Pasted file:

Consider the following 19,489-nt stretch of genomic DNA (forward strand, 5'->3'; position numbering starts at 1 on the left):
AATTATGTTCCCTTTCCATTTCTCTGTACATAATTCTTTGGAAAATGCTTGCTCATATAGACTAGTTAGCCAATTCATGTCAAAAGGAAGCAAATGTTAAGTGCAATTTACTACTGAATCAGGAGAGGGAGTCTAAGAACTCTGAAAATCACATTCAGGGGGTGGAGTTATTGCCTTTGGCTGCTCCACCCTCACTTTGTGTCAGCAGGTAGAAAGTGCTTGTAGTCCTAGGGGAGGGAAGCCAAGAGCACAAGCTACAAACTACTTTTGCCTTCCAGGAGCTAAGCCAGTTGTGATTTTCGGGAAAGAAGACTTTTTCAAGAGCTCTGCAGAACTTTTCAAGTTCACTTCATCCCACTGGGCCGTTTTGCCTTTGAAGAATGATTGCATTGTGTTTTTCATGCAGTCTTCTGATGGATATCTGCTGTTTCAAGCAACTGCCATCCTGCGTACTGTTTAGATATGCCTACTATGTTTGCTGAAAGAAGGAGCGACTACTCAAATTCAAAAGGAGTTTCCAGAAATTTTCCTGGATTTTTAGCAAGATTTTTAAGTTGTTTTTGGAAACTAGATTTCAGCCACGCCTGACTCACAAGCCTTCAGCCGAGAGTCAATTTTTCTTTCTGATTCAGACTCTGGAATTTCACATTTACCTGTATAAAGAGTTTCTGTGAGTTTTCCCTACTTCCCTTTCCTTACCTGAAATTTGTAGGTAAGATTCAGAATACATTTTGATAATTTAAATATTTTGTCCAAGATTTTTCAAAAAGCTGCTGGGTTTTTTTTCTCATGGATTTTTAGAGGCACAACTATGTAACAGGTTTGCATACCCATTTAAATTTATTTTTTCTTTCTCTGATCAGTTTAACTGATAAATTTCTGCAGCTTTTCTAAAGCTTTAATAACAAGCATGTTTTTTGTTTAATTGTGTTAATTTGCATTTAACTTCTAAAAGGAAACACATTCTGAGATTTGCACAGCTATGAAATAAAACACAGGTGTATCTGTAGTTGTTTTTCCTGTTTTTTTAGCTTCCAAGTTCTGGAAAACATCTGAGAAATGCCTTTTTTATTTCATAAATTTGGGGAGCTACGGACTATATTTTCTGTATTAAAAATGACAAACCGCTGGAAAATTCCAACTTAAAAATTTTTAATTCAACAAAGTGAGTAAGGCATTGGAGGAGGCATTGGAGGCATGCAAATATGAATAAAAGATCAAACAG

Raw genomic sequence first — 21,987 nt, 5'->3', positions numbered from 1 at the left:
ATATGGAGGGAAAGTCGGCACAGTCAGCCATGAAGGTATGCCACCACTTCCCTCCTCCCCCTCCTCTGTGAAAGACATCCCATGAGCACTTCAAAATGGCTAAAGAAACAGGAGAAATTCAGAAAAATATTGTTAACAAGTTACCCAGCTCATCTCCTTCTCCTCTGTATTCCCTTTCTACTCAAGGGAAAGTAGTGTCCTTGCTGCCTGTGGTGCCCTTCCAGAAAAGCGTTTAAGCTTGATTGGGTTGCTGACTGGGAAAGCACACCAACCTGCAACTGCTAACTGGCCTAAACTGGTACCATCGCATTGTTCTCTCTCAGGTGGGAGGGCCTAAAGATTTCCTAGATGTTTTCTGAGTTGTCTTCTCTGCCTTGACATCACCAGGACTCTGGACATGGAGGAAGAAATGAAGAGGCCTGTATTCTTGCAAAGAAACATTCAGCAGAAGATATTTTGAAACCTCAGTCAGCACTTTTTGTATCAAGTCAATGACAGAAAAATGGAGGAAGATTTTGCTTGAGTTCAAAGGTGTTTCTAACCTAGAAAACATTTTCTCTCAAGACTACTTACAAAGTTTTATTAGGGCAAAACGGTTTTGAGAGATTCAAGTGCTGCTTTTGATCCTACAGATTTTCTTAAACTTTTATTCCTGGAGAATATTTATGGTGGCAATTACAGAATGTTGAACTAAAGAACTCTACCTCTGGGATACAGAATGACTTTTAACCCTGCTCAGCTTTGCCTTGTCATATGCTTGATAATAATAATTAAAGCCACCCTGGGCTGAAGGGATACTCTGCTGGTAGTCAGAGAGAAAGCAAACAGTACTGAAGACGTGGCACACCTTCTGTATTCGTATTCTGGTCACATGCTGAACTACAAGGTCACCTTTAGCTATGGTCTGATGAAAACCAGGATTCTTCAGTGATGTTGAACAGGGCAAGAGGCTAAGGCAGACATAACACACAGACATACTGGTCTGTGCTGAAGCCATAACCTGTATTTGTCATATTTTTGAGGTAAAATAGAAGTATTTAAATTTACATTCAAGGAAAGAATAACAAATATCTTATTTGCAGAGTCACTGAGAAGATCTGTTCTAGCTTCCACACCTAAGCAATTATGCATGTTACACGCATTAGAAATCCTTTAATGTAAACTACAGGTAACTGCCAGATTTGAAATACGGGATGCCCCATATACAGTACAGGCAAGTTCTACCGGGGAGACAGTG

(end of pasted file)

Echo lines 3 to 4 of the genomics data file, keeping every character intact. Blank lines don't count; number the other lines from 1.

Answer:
Raw genomic sequence first — 21,987 nt, 5'->3', positions numbered from 1 at the left:
ATATGGAGGGAAAGTCGGCACAGTCAGCCATGAAGGTATGCCACCACTTCCCTCCTCCCCCTCCTCTGTGAAAGACATCCCATGAGCACTTCAAAATGGCTAAAGAAACAGGAGAAATTCAGAAAAATATTGTTAACAAGTTACCCAGCTCATCTCCTTCTCCTCTGTATTCCCTTTCTACTCAAGGGAAAGTAGTGTCCTTGCTGCCTGTGGTGCCCTTCCAGAAAAGCGTTTAAGCTTGATTGGGTTGCTGACTGGGAAAGCACACCAACCTGCAACTGCTAACTGGCCTAAACTGGTACCATCGCATTGTTCTCTCTCAGGTGGGAGGGCCTAAAGATTTCCTAGATGTTTTCTGAGTTGTCTTCTCTGCCTTGACATCACCAGGACTCTGGACATGGAGGAAGAAATGAAGAGGCCTGTATTCTTGCAAAGAAACATTCAGCAGAAGATATTTTGAAACCTCAGTCAGCACTTTTTGTATCAAGTCAATGACAGAAAAATGGAGGAAGATTTTGCTTGAGTTCAAAGGTGTTTCTAACCTAGAAAACATTTTCTCTCAAGACTACTTACAAAGTTTTATTAGGGCAAAACGGTTTTGAGAGATTCAAGTGCTGCTTTTGATCCTACAGATTTTCTTAAACTTTTATTCCTGGAGAATATTTATGGTGGCAATTACAGAATGTTGAACTAAAGAACTCTACCTCTGGGATACAGAATGACTTTTAACCCTGCTCAGCTTTGCCTTGTCATATGCTTGATAATAATAATTAAAGCCACCCTGGGCTGAAGGGATACTCTGCTGGTAGTCAGAGAGAAAGCAAACAGTACTGAAGACGTGGCACACCTTCTGTATTCGTATTCTGGTCACATGCTGAACTACAAGGTCACCTTTAGCTATGGTCTGATGAAAACCAGGATTCTTCAGTGATGTTGAACAGGGCAAGAGGCTAAGGCAGACATAACACACAGACATACTGGTCTGTGCTGAAGCCATAACCTGTATTTGTCATATTTTTGAGGTAAAATAGAAGTATTTAAATTTACATTCAAGGAAAGAATAACAAATATCTTATTTGCAGAGTCACTGAGAAGATCTGTTCTAGCTTCCACACCTAAGCAATTATGCATGTTACACGCATTAGAAATCCTTTAATGTAAACTACAGGTAACTGCCAGATTTGAAATACGGGATGCCCCATATACAGTACAGGCAAGTTCTACCGGGGAGACAGTG